As members of the U.N. Security Council consider what new sanctions to impose on Pyongyang if it tests a missile, they should consider clarifying that the financial due diligence measures in UNSCR 2094 apply to these arrangements, which have become an important source of income for Pyongyang. The Security Council should prohibit any use of North Korean labor — including labor within North Korea — that fails to comply with International Labor Organization standards, authorize the ILO to report to the Panel of Experts on any suspected violations, and designate any North Korean entities known to be involved in this slave trade. To assuage Chinese objections, this need not be any more explicitly about human rights than the luxury goods ban in UNSCR 1718 was.

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Kim Jong-Un’s party yachts aren’t just a joke. They’re a crime.

Starting at Paragraph 493 of its landmark report, a U.N. Commission of Inquiry extensively documented Pyongyang’s denial of the right of its citizens to food, both during and since the Great Famine killed at least hundreds of thousands of people, and possibly millions, in the 1990s. Although there have been reports of microfamines in North Korea as recently as 2012, for the most part, the story of North Korea’s food crisis for the last decade and a half has been one of gross inequality and widespread hunger, but not mass casualty famine. A small elite lives in luxury in Pyongyang, between 70 and 84 percent of the people barely scrape by, and most people who still starve to death do so out of sight and out of mind.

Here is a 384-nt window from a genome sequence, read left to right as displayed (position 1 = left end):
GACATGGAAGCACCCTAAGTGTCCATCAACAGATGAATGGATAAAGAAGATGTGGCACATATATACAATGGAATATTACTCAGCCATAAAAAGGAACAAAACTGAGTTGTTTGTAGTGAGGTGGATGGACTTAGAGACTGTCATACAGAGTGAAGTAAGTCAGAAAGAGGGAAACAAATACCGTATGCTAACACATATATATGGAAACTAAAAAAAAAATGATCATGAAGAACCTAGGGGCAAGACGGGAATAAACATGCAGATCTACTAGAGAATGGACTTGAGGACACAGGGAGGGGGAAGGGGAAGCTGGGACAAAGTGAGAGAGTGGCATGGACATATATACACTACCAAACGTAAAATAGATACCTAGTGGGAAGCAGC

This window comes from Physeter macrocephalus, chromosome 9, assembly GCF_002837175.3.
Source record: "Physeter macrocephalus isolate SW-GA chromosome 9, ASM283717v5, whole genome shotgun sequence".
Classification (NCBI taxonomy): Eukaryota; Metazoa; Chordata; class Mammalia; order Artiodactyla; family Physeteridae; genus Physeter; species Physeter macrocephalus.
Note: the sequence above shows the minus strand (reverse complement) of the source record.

Surveying the current state of North Korea’s chronic hunger problem, Stephan Haggard and Marcus Noland find that although this year’s drought did not plunge North Korea back into famine as some predicted, harvests are sharply down. They conclude that “the food situation may be trending back to the North Korean normal of low-level shortages,” and that “chronic, low-level shortages and unequal distribution generating nutritional deficits among the vulnerable, even as Pyongyang thrives.” Currently, a two-year, $200 million U.N. food aid program targeting 2.4 million vulnerable women and children is nearing its end. Two weeks ago, Pyongyang asked the U.N. for more food aid, but the donors are staying away in droves. The crisis in Syria explains this in part. This may be another partial explanation:

North Korean supreme leader Kim Jong Un toured a recently completed luxury river cruiser in Pyongyang and named it “Mujigae” (rainbow), state media said on Monday.

The multi-floor vessel, spotted under construction by NK News in September last year, contains restaurants, bars, a coffee shop, roof deck and even sushi-conveyor belt-style dining area, pictures published in Monday’s Rodong Sinmun showed.

Kim Jong Un “appreciated the installation of a peculiar round lift and the construction of round stairs, adding that the revolving restaurant on the third floor looks spectacular and it is fantastic to command a bird’s-eye view of Pyongyang from it,” the KCNA said about his visit.

The vessel, which KCNA said could serve up to 1,230 guests in facilities distributed over four stories, was ordered by Kim Jong Un to start service before October 10.